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Manage drug costs globally, not in isolation
The best political theater in Washington, DC, this summer may have nothing to do with the brewing presidential campaigns. Experts say the issue to watch in health care is how Congress and Medicare officials handle prescription drug coverage.
"As Medicare goes, so goes private-sector insurance," is a common refrain among veterans of health care management. But will that be the case this time? Can the nation afford it? Can private-sector insurers afford it? Will the market demand it regardless?
Capitated providers are well aware that "pharm-cap," the practice of incorporating prescription drugs within the per-member-per-month payment in capitation contracts, is about as risky as the health care business gets. Drug costs are volatile and almost impossible to predict. Drug utilization patterns can lead to either savings or major expenses in the long run, and they are subject to both visible and obscure market influences. Still, pharmacy capitation is virtually standard in markets where capitation is mature, such as Massachusetts, Texas, and California.
Donna Shalala, secretary of the Department of Health and Human Services, recently hailed the prospect of expanding drug coverage to the elderly. "A prescription drug benefit is good health care," Shalala said. "It’s prudent policy. It’s compassionate government. And the time for action is now," she said in a speech to the National Press Club in Washington, DC.
How can the nation afford it?’
There is no doubt the expanded benefit is in high demand, shown dramatically by the popularity of Medicare risk contracts that offer free or reduced drugs, notes Gary Plank, MD, director of pharmacy services for Security Health Plan, a physician-owned HMO operated by the Marshfield (WI) Clinic. "But how can the nation afford it if Medicare solvency already is an issue?" he asks.
Will the rest of the private sector follow Medi care’s lead? "Regarding Medicare risk, I’d say yes," Plank predicts. "The private-sector risk will continue to incorporate pharmacy." Beyond that, however, "I don’t know how the nation could afford it."
Given all the attention paid to prescription drug benefits today, chances are these benefits will remain a prominent feature of capitation and other managed care and fee-for-service arrangements for the foreseeable future, Plank and other experts predict. Here are three explosive reasons why:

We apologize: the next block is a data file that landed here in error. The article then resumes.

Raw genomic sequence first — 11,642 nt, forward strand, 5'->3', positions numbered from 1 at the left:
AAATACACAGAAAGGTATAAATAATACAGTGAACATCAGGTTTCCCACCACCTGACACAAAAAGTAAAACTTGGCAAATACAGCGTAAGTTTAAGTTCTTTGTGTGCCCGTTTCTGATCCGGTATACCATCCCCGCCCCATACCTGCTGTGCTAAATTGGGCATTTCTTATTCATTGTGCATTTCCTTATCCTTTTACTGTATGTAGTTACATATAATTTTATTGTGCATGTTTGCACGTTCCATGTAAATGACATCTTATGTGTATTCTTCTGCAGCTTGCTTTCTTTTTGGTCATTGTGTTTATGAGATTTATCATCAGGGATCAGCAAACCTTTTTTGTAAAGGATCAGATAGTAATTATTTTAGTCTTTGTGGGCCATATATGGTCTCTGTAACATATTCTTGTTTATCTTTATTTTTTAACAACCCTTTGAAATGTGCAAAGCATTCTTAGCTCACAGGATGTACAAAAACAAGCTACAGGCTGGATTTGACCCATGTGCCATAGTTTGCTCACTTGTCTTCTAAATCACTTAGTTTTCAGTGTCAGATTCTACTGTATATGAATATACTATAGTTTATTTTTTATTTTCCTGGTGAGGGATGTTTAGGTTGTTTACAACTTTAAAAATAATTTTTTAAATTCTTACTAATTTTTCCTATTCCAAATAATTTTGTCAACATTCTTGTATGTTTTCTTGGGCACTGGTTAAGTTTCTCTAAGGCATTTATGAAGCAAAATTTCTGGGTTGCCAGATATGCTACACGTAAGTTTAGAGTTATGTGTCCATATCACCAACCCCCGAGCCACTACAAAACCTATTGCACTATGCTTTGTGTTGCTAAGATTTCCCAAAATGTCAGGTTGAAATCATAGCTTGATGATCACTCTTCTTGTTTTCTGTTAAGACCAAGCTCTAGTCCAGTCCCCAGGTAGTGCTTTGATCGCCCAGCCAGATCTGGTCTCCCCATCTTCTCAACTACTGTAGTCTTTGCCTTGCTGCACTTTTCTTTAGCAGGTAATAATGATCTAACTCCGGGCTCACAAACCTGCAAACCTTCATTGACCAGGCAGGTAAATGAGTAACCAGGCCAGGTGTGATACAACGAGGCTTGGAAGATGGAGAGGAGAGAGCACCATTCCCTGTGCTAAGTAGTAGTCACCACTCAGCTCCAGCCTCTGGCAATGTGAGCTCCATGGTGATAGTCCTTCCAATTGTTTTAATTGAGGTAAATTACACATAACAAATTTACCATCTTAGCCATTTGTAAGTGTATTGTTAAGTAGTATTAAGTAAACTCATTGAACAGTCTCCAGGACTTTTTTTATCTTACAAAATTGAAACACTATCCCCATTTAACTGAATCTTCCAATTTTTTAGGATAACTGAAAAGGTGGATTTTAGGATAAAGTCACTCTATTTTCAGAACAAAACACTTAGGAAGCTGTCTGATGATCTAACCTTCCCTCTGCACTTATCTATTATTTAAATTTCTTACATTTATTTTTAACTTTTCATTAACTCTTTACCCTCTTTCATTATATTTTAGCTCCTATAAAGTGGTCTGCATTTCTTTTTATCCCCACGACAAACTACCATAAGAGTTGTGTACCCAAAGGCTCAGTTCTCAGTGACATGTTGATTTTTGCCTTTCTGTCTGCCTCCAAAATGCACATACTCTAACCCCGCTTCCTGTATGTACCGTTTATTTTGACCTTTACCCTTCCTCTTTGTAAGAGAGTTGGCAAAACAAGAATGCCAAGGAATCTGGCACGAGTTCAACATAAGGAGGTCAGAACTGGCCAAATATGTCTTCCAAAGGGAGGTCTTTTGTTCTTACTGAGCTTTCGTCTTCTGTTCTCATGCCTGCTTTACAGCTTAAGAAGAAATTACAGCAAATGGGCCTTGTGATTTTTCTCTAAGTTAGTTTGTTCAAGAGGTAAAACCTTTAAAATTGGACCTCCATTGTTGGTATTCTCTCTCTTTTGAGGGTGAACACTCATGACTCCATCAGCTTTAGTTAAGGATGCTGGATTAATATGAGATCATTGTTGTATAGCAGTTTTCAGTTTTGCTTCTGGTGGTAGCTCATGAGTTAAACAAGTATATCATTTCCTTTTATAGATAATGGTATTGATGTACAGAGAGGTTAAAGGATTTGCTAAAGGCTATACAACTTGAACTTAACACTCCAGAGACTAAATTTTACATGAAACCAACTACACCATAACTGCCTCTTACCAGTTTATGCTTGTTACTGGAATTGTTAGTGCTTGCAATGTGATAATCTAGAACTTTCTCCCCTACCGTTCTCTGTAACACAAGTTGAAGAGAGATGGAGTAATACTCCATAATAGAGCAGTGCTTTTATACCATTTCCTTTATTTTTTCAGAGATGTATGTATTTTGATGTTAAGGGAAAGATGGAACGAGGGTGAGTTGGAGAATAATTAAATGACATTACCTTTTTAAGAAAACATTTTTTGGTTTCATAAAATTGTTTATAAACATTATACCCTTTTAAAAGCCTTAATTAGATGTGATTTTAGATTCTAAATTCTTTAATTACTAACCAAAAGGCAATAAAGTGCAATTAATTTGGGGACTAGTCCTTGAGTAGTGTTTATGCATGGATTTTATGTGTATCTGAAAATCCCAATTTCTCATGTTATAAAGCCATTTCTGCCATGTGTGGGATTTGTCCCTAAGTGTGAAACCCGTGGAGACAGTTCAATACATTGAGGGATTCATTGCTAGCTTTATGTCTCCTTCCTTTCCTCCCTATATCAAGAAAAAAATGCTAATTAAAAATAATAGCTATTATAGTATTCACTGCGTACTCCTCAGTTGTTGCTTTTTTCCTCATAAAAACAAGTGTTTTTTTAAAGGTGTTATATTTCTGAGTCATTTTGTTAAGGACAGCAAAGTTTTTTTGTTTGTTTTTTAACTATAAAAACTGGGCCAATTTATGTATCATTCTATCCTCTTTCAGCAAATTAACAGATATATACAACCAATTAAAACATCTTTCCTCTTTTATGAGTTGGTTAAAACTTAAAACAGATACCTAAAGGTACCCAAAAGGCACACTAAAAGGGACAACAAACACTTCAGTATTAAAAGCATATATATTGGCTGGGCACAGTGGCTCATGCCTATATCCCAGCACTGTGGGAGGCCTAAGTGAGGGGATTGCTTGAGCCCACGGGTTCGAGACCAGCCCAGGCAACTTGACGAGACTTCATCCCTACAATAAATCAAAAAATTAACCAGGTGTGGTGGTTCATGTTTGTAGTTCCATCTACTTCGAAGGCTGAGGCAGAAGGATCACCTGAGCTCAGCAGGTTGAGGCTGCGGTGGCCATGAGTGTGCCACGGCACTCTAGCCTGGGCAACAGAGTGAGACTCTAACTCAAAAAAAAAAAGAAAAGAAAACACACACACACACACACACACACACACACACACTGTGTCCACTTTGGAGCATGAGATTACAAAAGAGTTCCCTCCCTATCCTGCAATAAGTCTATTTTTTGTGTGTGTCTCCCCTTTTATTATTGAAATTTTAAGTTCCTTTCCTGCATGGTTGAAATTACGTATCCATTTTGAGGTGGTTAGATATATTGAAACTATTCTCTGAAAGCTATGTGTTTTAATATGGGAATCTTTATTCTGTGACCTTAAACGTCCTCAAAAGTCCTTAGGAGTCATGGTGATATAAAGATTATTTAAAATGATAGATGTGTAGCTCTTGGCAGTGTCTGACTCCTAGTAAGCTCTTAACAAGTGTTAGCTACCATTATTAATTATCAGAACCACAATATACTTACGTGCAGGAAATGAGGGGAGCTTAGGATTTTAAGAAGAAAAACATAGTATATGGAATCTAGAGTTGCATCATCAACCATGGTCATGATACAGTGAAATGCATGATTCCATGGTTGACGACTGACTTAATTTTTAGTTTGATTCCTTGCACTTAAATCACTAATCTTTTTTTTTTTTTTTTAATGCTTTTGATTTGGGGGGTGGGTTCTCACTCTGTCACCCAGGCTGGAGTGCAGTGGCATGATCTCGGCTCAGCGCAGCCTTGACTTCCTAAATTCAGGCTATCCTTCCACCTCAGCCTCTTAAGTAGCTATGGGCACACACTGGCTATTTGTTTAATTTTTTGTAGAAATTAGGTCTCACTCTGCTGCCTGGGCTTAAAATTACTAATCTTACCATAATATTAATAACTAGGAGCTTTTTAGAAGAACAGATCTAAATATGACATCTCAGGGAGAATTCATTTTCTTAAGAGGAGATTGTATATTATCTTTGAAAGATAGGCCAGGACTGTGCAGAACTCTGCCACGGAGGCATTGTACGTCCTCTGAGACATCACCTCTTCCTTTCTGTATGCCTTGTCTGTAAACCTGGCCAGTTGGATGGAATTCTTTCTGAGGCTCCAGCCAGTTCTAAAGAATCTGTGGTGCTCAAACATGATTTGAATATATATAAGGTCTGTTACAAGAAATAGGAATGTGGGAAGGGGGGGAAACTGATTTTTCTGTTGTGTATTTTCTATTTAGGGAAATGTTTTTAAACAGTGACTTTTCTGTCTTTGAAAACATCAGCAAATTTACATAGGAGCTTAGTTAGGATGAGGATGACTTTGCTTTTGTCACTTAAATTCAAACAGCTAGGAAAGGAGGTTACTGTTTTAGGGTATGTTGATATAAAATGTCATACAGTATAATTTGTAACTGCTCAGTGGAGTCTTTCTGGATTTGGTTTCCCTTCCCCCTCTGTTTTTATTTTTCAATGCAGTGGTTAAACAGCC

• Advertising rules consumers. The pharmaceutical industry increased its spending on direct-to-consumer advertising by 16% between March 1998 and March 1999, according to a report published in June by the London-based information firm IMS Health. Estimated expenditures came to $1.53 billion. This increase was smaller than the 24% increase reported for the 12 months that ended in December 1998, according to IMS analysts, but they say consumer-oriented drug advertising is here to stay because it is effective at stimulating consumer demand.
At the same time, generic drugs aren’t wholeheartedly embraced; after all, they aren’t advertised. Most Americans still prefer brand-name drugs over lower-cost generic drugs, according to a June survey by CareData Reports, a White Plains, NY-based consumer and health research organization. Based on a sample of 20,000 Ameri cans, the survey indicates that only 45% of respondents are satisfied when switching from a brand name to a generic drug.
• Consumers rule the market. Even as brand-name drugs go off the patent list and on to the generic domain, pharmaceutical manufacturers will continue to make more than they lose, say IMS officials in a separate report. Overall, the industry generated revenues of $302 billion in 1998. Some $70 billion is expected to be lost in patent expirations in 1998, but consumer demand will continue to drive new development as well as sales of off-patent drugs.
• Voters rule politicians. Medicare proposals for prescription drugs are multiplying. As election season picks up, Congress knows that seniors favor financial support for pharmacy costs. A host of ideas and bills are flooding Congress already. The following four proposals would have Medicare provide:
— up to $1,700 per year for drugs with a $200 deductible and a 20% copayment for all beneficiaries;
— a pharmacy benefit strictly for low-income elders;
— comprehensive pharmacy coverage via group purchasing policies, such as rebates, price ceilings, discounts, or competitive bidding for drugs;
— specific outpatient prescription drugs for several chronic disease conditions, such as hypertension, major depression, diabetes, rheumatoid arthritis, and congestive and ischemic heart disease. The thinking is that pharmacy expenditure over the long term would reduce inpatient and outpatient admission cost.
Don’t separate drug costs from overall costs
How do physicians handle this chaotic mix of market and economic influences? "What many people are trying to do is to look at the drug benefit independent of total health care cost," says Plank. However, that approach gives a false picture, he warns.
For example, Marshfield’s second-highest drug expenditure reduces cholesterol levels, which in turn reduces heart disease and stroke. "Increasingly, we’re moving out of treatment of a disease to prevention," Plank says. The costs are high on the drug end, but lower in hospital and outpatient admissions.